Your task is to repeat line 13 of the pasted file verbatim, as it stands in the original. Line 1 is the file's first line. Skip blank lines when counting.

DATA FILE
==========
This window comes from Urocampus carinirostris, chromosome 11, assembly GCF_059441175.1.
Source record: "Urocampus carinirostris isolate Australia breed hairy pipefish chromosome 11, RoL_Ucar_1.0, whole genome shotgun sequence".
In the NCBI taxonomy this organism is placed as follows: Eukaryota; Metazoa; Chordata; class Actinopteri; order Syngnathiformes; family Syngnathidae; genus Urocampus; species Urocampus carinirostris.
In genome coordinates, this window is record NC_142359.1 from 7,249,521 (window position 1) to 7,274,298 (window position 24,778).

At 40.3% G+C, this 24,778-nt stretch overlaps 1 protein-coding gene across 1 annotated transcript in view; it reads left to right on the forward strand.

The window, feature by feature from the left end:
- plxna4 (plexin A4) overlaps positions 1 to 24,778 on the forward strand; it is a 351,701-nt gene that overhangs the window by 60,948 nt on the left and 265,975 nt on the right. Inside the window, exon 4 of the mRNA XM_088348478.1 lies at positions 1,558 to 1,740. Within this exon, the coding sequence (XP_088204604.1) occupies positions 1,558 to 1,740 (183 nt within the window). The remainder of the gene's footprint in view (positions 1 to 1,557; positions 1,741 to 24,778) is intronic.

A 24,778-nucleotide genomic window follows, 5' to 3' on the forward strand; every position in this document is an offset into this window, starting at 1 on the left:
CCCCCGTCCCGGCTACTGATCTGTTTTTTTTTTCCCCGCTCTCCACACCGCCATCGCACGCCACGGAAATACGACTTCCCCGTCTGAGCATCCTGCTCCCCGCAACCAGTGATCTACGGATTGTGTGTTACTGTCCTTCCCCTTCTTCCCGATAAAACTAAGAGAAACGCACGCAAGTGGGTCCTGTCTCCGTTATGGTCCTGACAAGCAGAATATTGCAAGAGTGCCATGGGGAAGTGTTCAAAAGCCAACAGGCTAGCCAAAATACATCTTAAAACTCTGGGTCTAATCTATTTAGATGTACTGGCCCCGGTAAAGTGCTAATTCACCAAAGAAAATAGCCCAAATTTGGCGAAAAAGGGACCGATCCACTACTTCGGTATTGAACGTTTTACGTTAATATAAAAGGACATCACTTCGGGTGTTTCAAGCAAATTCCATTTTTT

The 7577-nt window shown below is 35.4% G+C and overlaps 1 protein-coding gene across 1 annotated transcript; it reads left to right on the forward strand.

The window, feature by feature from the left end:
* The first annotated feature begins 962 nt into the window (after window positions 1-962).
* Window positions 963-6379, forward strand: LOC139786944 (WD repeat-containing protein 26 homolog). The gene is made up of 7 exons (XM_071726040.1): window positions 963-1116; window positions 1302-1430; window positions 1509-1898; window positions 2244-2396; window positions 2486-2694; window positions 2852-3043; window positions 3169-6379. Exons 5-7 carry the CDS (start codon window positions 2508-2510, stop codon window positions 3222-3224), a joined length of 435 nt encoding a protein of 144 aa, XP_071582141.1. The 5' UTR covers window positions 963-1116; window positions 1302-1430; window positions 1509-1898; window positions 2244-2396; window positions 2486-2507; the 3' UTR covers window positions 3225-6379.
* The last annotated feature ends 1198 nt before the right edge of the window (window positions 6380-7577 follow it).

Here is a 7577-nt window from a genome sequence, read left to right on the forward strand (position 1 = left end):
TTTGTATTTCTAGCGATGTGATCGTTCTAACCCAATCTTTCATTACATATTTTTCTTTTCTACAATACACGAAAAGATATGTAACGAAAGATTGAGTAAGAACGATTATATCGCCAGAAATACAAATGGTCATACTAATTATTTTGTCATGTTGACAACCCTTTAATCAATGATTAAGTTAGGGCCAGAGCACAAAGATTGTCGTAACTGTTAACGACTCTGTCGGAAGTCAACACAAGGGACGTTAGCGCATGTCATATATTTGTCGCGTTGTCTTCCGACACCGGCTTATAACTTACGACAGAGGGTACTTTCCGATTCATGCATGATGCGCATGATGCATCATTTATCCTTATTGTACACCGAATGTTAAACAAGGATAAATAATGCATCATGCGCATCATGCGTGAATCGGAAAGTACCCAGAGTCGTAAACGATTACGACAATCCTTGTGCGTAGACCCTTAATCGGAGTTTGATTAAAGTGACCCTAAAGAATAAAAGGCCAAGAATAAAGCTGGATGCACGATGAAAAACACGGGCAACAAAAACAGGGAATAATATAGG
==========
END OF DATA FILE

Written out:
* Window positions 963-6379, forward strand: LOC139786944 (WD repeat-containing protein 26 homolog). The gene is made up of 7 exons (XM_071726040.1): window positions 963-1116; window positions 1302-1430; window positions 1509-1898; window positions 2244-2396; window positions 2486-2694; window positions 2852-3043; window positions 3169-6379. Exons 5-7 carry the CDS (start codon window positions 2508-2510, stop codon window positions 3222-3224), a joined length of 435 nt encoding a protein of 144 aa, XP_071582141.1. The 5' UTR covers window positions 963-1116; window positions 1302-1430; window positions 1509-1898; window positions 2244-2396; window positions 2486-2507; the 3' UTR covers window positions 3225-6379.